In the ever evolving media landscape, brands are searching for new ways to engage and grow their customer base in inventive and creative ways. In this pursuit, companies are learning to embrace and combine both traditional and new media to adapt to consumer need. One example of this type of advertising innovation is computer giant HP which recently turned to social media to connect with its target audience.
In its latest campaign for the HP Pavilion x360 convertible laptop, HP used Vine to create a first-of-its kind national TV commercial to create brand appeal for millenials who frequently use the app. In order to create this campaign, HP put out an open call on Niche, a platform that helps brands find social media content creators, for Vine creators to submit ideas demonstrating the versatility of the product using the company’s hashtag #BendTheRules as their inspiration. From these submissions, HP hired 12 artists and commissioned approximately 30 clips. While creativity was key in selecting the final clips, HP also took into consideration the amount of Vine followers for each artist as a way of assessing how to create greater reach. The company’s efforts with this campaign yielded exceptional results for HP both in its number of active engagements and organic views. It also proved successful for one of the Vine creators involved, Robby Ayala, who boasted up to four times the amount of his usual nonbranded revines and comments. Ayala noted that this was in large part due to the commercial’s organic feel on par with his own style. HP’s vp of worldwide marketing, Vikrant Batra, seemed to put it best when he noted that “You can’t force the culture into your brand, you have to get your brand to fit in with the culture.”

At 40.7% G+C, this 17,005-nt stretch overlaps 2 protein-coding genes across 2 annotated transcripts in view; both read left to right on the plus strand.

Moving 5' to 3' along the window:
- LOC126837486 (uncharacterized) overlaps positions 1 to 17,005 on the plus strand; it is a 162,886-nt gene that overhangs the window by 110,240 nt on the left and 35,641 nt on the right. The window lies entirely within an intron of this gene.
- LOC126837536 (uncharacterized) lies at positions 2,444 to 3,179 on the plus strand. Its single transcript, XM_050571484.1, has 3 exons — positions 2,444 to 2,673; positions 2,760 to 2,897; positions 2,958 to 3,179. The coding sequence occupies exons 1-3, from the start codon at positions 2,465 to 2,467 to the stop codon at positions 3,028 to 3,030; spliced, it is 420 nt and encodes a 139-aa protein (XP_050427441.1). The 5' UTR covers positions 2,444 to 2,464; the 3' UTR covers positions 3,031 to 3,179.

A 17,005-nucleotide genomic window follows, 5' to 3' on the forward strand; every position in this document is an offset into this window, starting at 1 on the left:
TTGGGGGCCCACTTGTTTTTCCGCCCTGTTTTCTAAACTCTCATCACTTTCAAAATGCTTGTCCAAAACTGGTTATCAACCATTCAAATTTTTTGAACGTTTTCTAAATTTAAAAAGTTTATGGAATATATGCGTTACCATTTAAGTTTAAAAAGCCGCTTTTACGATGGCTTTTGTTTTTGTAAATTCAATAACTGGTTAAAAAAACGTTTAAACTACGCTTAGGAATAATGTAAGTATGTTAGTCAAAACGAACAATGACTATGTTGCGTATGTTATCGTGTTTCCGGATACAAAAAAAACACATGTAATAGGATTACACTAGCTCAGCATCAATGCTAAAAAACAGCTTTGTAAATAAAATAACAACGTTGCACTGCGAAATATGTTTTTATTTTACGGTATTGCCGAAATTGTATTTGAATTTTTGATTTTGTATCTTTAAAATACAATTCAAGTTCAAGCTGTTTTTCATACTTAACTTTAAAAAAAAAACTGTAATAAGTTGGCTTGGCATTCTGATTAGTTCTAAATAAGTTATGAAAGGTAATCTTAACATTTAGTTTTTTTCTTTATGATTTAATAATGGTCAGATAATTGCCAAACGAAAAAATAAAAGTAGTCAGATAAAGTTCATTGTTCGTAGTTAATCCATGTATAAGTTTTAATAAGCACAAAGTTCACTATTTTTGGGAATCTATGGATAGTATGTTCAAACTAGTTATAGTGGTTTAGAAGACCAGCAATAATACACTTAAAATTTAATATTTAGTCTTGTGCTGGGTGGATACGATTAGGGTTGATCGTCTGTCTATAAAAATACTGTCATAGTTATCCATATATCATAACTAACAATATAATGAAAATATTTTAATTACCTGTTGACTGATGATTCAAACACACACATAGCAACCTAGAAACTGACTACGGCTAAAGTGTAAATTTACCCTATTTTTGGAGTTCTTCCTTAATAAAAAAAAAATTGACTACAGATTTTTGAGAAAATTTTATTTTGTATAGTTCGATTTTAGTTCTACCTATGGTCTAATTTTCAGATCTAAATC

In my opinion, this is an incredible idea for an advertising campaign and Batra’s words really speak to the customer driven nature of marketing and the power that customers yield in today’s marketplace. In a computer market that is often dominated by Apple news, HP is differentiating its offerings and targeting a customer group that seems to continuously drift further away from traditional screens in favor of mobile devices. HP’s commercial’s fresh approach to traditional advertising through the use of several Vine clips speaks directly to millenials interest in the app while also showcasing the versatility and dual functionality of their product in a simple yet effective way.
This also serves as another example of the utilization of social media “stars” and their influence in spreading a message across platforms, similar to the example of Jerome Jarre and the power of Snapchat that we discussed in class. However, HP’s ads also seem to link to a newer trend of internet inspiration for brands, not only through repurposing apps for advertisements but also through the use of memes. Personally, I’ve noticed that Seamless ads placed around NYC are using memes like Doge to sell their service. The article also mentions Fiat’s use of GIFs in TV ads and Samsung’s use of Instagram photographers for its “What Matters Most” campaign. Have you seen any other examples of this type of advertising in your daily life? Any specific campaigns that stood out to you either positively or negatively?
Overall, I think HP’s incorporation of Vine is a smart move for the company especially as they try to align their brand with millenial consumers. However, the use of apps and memes in product branding may present issues in terms of the dynamic and changing nature of the internet. Brands must be aware of the message that they are presenting and the medium used. While it could prove to be a success, internet repurposing can also appear lazy or overplayed. Considering both the pros and cons of repurposing social media apps for advertising, do you think this is a trend that more brands will adopt or is it successful in HP’s case because of the nature of the product? Do you think that there are some platforms that would be more useful than others? Besides Vine, what app could work in this context? In terms of memes, do you appreciate their usage in advertising or are you weary enough of seeing them online let alone in real life?